Doctors were in the spotlight this week, after the British Medical Association advised GPs to accept a new contract that means practices will open for longer.
Some polls found that two thirds of GPs were against extended hours, but The Sunday Telegraph did its own survey and concluded that three quarters opposed the deal.
Pseudonymous Essex GP columnist Dr Copperfield of The Times said the extra hours would cover "run-of-the-mill stuff". He continued: "Much of this work is done by specialist nurses. Common sense dictates they'll be called on to work extended hours as well."
Many papers covered a study by right wing think tank Reform, which painted a gloomy picture of NHS reforms.
"Sick children, stroke victims and dementia patients are being failed by the health service," reported the Daily Mail.
The Sun went further: "Failure to reform the NHS will saddle every family in Britain with a£900 annual bill."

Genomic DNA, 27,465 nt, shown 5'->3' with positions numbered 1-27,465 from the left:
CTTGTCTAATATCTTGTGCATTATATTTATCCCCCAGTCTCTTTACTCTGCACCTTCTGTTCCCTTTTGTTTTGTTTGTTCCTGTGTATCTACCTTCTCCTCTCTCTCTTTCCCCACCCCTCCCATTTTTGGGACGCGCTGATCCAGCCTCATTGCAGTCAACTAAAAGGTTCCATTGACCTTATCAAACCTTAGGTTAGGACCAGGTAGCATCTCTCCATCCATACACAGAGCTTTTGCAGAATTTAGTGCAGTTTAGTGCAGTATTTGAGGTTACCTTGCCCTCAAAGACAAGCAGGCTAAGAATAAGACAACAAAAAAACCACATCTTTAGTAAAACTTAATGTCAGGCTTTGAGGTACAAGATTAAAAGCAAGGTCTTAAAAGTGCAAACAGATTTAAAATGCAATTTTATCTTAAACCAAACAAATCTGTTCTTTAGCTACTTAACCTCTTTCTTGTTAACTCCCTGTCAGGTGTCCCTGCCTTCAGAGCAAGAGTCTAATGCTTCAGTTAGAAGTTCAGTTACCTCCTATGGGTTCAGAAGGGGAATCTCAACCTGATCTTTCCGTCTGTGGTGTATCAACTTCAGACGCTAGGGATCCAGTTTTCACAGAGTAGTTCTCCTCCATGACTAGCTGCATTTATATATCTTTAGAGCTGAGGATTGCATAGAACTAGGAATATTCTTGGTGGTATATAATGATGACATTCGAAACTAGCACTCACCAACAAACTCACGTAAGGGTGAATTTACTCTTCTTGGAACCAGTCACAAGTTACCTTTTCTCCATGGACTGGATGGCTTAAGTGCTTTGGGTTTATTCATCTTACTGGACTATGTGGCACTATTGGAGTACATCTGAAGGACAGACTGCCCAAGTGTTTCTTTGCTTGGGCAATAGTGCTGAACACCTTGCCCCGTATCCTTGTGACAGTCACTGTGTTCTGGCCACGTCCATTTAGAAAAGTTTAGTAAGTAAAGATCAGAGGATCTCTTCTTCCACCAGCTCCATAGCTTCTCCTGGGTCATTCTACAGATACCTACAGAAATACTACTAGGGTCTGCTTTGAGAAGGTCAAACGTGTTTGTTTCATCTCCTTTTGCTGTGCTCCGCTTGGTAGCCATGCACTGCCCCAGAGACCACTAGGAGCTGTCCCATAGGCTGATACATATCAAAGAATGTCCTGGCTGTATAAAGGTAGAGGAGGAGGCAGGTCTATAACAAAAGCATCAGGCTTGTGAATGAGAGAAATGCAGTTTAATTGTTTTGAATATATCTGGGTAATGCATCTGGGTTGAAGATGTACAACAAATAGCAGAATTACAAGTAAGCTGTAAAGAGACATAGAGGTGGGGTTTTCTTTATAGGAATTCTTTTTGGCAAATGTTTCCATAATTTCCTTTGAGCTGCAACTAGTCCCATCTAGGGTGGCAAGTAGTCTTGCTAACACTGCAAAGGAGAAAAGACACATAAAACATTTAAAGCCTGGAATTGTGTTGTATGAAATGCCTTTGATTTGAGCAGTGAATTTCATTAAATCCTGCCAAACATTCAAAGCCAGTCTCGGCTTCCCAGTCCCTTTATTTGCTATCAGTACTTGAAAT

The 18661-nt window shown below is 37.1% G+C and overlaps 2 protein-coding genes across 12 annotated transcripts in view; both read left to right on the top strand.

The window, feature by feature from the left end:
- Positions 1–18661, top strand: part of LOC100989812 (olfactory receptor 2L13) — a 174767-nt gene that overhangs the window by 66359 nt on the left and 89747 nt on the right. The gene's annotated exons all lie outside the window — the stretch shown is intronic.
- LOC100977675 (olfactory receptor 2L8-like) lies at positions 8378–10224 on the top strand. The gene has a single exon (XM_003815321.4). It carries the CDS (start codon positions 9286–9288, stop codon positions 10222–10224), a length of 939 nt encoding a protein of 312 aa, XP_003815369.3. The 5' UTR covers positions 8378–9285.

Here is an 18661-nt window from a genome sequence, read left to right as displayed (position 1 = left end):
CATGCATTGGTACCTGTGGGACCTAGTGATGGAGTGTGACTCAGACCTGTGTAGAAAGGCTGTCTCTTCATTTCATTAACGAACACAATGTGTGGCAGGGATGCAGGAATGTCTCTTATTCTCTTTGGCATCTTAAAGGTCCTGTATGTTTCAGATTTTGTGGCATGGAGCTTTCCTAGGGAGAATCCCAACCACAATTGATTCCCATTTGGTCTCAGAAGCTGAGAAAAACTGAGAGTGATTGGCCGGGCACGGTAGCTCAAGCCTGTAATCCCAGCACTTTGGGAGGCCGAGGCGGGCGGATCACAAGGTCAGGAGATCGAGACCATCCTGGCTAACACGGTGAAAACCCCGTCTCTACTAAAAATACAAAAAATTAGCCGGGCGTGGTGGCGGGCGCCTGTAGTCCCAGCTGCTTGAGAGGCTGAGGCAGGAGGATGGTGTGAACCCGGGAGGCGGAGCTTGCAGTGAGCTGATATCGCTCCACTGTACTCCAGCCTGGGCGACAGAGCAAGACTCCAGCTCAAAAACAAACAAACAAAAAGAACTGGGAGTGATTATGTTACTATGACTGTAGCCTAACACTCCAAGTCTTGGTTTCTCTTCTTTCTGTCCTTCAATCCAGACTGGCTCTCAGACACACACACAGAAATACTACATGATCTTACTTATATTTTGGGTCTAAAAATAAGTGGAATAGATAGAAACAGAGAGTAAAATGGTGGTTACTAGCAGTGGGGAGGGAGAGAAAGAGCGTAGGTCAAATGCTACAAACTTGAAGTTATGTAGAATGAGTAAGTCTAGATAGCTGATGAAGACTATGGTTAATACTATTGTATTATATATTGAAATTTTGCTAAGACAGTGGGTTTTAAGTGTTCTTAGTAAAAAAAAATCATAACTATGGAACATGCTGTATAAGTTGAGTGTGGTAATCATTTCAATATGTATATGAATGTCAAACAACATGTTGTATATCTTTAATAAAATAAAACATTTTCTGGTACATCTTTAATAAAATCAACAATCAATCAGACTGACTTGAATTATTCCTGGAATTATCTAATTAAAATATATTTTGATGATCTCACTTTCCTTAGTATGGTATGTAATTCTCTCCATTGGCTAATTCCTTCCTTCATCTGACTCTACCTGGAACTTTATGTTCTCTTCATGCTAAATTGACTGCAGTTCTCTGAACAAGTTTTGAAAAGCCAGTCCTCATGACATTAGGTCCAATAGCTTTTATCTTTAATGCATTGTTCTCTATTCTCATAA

In The Observer, prime minister Gordon Brown plugged private sector involvement in the NHS. But he said he was not prepared to tolerate poor standards: "We will, in patients' interests, be tough: on private sector primary care and on underperforming private sector hospitals."
The Financial Times reports that the Confederation of British Industry is pushing Mr Brown to make a decision on seven contracts for independent sector treatment centres.
The paper quoted CBI director of public services Neil Bentley: "[This will] send a signal not just about the ISTC programme but the government's broader commitment to long-term change in the NHS."